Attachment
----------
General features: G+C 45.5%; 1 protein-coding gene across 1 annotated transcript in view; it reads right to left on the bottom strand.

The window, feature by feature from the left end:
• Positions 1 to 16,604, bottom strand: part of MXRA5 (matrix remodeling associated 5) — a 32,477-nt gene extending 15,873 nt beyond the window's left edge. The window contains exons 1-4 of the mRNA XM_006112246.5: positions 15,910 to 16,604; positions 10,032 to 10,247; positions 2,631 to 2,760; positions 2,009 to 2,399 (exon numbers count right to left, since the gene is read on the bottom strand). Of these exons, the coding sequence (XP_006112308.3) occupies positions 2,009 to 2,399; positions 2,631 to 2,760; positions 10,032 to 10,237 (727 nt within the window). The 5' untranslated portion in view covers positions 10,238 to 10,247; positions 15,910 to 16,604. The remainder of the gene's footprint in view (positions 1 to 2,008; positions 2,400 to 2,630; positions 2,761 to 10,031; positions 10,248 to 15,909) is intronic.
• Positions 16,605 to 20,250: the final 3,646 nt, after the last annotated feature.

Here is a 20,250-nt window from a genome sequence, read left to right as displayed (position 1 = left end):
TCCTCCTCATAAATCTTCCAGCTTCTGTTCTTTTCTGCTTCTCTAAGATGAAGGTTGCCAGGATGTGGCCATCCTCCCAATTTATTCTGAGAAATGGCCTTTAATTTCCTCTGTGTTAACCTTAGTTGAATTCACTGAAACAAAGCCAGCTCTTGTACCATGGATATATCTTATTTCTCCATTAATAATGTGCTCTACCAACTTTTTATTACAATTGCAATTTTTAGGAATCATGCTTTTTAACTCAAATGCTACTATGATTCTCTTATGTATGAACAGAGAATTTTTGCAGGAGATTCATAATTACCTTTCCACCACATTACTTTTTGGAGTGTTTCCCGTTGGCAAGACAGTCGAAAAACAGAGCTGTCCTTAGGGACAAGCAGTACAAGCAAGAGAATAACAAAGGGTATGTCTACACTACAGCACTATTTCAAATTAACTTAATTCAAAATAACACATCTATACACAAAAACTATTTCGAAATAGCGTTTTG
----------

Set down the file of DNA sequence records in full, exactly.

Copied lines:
General features: G+C 45.5%; 1 protein-coding gene across 1 annotated transcript in view; it reads right to left on the bottom strand.

The window, feature by feature from the left end:
• Positions 1 to 16,604, bottom strand: part of MXRA5 (matrix remodeling associated 5) — a 32,477-nt gene extending 15,873 nt beyond the window's left edge. The window contains exons 1-4 of the mRNA XM_006112246.5: positions 15,910 to 16,604; positions 10,032 to 10,247; positions 2,631 to 2,760; positions 2,009 to 2,399 (exon numbers count right to left, since the gene is read on the bottom strand). Of these exons, the coding sequence (XP_006112308.3) occupies positions 2,009 to 2,399; positions 2,631 to 2,760; positions 10,032 to 10,237 (727 nt within the window). The 5' untranslated portion in view covers positions 10,238 to 10,247; positions 15,910 to 16,604. The remainder of the gene's footprint in view (positions 1 to 2,008; positions 2,400 to 2,630; positions 2,761 to 10,031; positions 10,248 to 15,909) is intronic.
• Positions 16,605 to 20,250: the final 3,646 nt, after the last annotated feature.

Here is a 20,250-nt window from a genome sequence, read left to right as displayed (position 1 = left end):
TCCTCCTCATAAATCTTCCAGCTTCTGTTCTTTTCTGCTTCTCTAAGATGAAGGTTGCCAGGATGTGGCCATCCTCCCAATTTATTCTGAGAAATGGCCTTTAATTTCCTCTGTGTTAACCTTAGTTGAATTCACTGAAACAAAGCCAGCTCTTGTACCATGGATATATCTTATTTCTCCATTAATAATGTGCTCTACCAACTTTTTATTACAATTGCAATTTTTAGGAATCATGCTTTTTAACTCAAATGCTACTATGATTCTCTTATGTATGAACAGAGAATTTTTGCAGGAGATTCATAATTACCTTTCCACCACATTACTTTTTGGAGTGTTTCCCGTTGGCAAGACAGTCGAAAAACAGAGCTGTCCTTAGGGACAAGCAGTACAAGCAAGAGAATAACAAAGGGTATGTCTACACTACAGCACTATTTCAAATTAACTTAATTCAAAATAACACATCTATACACAAAAACTATTTCGAAATAGCGTTTTG